Videos and photos of the Amazon, only the world’s largest rainforest, burning have surfaced online on popular social media sites like Instagram and Facebook. The wildfires, a regular occurrence during Brazil’s dry season, are worse than normal, thanks to the alarming increase in deliberate fires being started for the purpose of illegal deforestation and cattle ranching. By Amitha Ameen
Multiple images of Sao Paulo, Brazil’s financial center and one among the worlds most populous cities, revealed the city covered in a shocking blanket of thick black smoke. The daytime blackout, which lasted for a little over an hour, was due to the strong winds that brought in the smoke from the wildfire burning more than 2,700 kilometres away.
As the fire continued to ravage the Amazon rainforest, social media users attempted to draw attention of the media using the hashtag #prayforamazonia that went viral on social networking site, Twitter. Several voices of concern and prayers poured in from all corners of the country for one of the world’s most iconic environments. Some media reports even suggested that the fires have been ongoing for the past three weeks!
According to reports online, extensive and illegal cattle ranching has been one of the largest contributors for rapid deforestation in the Amazon. Additionally, president of Brazil, Jair Bolsonaro has also been accused of harming the rainforest to benefit corporations who helped him get elected.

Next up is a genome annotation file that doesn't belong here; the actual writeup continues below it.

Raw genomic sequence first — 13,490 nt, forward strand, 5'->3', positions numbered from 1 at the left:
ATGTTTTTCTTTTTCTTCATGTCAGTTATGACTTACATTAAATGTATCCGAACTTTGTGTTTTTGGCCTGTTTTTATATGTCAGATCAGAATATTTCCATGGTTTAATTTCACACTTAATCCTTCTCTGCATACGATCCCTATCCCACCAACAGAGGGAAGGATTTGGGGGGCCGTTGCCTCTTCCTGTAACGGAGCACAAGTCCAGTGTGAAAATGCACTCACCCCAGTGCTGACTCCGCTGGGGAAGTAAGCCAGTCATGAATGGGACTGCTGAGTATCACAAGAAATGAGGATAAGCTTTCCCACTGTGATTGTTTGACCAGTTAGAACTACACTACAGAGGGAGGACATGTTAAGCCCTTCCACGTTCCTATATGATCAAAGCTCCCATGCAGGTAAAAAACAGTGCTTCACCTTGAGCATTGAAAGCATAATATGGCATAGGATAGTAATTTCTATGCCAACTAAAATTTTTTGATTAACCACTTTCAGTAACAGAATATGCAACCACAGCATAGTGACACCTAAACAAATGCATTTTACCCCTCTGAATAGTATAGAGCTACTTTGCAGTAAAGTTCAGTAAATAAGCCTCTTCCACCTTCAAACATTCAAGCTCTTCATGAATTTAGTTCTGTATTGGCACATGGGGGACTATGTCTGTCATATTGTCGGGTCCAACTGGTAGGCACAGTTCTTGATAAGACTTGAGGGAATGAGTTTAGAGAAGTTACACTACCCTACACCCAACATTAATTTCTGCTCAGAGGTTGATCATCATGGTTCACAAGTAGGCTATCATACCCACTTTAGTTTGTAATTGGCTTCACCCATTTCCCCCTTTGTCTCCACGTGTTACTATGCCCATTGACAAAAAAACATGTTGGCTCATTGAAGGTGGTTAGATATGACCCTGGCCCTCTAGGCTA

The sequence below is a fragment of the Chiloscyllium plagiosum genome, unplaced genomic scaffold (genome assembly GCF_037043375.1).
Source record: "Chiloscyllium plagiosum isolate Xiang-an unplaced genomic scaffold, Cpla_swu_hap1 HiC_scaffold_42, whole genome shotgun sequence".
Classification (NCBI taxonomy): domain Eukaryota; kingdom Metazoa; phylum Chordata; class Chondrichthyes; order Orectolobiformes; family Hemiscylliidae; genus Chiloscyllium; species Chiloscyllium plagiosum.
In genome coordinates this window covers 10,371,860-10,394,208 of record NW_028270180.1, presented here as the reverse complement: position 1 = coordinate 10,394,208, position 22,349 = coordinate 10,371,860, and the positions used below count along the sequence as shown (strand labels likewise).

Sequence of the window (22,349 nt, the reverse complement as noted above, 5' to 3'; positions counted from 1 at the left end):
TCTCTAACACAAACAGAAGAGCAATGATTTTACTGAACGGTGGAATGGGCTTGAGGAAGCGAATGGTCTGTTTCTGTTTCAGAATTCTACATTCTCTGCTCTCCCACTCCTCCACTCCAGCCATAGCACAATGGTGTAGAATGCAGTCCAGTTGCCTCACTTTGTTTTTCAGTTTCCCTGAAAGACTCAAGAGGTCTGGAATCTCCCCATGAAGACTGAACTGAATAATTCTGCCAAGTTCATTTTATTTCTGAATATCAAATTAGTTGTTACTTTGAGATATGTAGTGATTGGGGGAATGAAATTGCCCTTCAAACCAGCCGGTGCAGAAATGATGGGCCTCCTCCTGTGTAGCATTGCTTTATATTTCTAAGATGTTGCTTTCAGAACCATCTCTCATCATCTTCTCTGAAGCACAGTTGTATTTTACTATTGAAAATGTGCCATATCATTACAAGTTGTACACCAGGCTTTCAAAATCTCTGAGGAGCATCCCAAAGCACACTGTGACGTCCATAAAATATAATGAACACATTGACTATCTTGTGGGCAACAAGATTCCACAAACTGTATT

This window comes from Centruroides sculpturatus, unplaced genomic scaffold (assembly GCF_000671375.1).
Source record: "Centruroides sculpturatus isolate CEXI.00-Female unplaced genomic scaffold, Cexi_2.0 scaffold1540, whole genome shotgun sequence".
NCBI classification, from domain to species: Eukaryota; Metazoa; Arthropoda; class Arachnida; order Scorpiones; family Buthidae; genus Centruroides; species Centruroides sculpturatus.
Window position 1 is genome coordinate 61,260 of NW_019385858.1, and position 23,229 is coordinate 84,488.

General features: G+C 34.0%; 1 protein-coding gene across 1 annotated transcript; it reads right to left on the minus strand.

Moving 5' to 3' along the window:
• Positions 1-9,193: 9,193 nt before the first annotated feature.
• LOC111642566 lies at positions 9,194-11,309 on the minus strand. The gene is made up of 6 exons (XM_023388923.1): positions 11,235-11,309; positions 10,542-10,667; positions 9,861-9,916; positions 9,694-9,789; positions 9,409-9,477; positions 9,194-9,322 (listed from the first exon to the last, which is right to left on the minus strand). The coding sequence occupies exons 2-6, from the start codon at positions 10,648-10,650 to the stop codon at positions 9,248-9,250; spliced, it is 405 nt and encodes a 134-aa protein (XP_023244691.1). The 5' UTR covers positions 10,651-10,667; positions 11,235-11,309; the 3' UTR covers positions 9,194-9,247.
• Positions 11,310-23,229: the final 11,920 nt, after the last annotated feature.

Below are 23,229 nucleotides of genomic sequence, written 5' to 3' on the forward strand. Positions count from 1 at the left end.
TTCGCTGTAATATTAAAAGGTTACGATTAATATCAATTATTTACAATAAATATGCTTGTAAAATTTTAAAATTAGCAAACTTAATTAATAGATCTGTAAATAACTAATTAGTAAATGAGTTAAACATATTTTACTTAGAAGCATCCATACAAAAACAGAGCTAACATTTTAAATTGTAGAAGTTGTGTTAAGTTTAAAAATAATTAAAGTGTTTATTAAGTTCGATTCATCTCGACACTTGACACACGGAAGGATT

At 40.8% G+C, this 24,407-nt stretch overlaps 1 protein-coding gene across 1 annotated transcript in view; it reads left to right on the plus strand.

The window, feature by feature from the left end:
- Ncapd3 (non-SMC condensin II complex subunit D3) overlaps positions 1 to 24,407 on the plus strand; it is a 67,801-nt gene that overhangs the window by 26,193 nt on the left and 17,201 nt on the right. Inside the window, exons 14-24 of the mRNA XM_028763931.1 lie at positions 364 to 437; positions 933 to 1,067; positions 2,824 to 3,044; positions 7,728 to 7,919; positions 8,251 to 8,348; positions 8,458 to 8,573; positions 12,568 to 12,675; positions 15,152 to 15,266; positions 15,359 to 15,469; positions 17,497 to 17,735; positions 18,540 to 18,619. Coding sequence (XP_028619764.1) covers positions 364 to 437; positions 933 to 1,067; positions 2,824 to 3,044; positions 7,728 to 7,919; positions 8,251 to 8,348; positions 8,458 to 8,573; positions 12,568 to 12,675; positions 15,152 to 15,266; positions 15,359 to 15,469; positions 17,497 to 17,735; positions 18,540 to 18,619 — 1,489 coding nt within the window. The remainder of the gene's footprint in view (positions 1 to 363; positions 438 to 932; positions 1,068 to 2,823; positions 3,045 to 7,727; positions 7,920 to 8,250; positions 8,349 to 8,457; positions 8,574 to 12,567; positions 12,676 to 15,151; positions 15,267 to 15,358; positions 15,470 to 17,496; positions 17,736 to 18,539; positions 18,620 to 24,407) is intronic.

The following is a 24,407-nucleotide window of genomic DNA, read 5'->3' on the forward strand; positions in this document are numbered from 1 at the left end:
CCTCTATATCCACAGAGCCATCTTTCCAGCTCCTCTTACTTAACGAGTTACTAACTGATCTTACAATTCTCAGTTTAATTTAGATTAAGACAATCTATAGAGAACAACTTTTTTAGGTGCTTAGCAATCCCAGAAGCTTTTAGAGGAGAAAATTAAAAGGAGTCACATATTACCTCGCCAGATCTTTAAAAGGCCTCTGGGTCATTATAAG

Images from NASA’s satellites showed the black smoke from the wildfire covering not just parts of Brazil, but it’s neighbours Bolivia and Paraguay as well.
On Wednesday several media outlets reported that the number of fires in the region have been on rise, with more than 9,500 fires being reported since Thursday while 72,000 instances have been reported since January this year.
The bio-diversity rich Amazon rainforest has been in existence for more than 55 million
years and if it were a country, it would be ranked the 9th largest in the world. Apart from being the only rainforest of its kind left and being home to more than three million different species of plants and animals and one million indigenous people, it plays a vital role in keeping our planet healthy.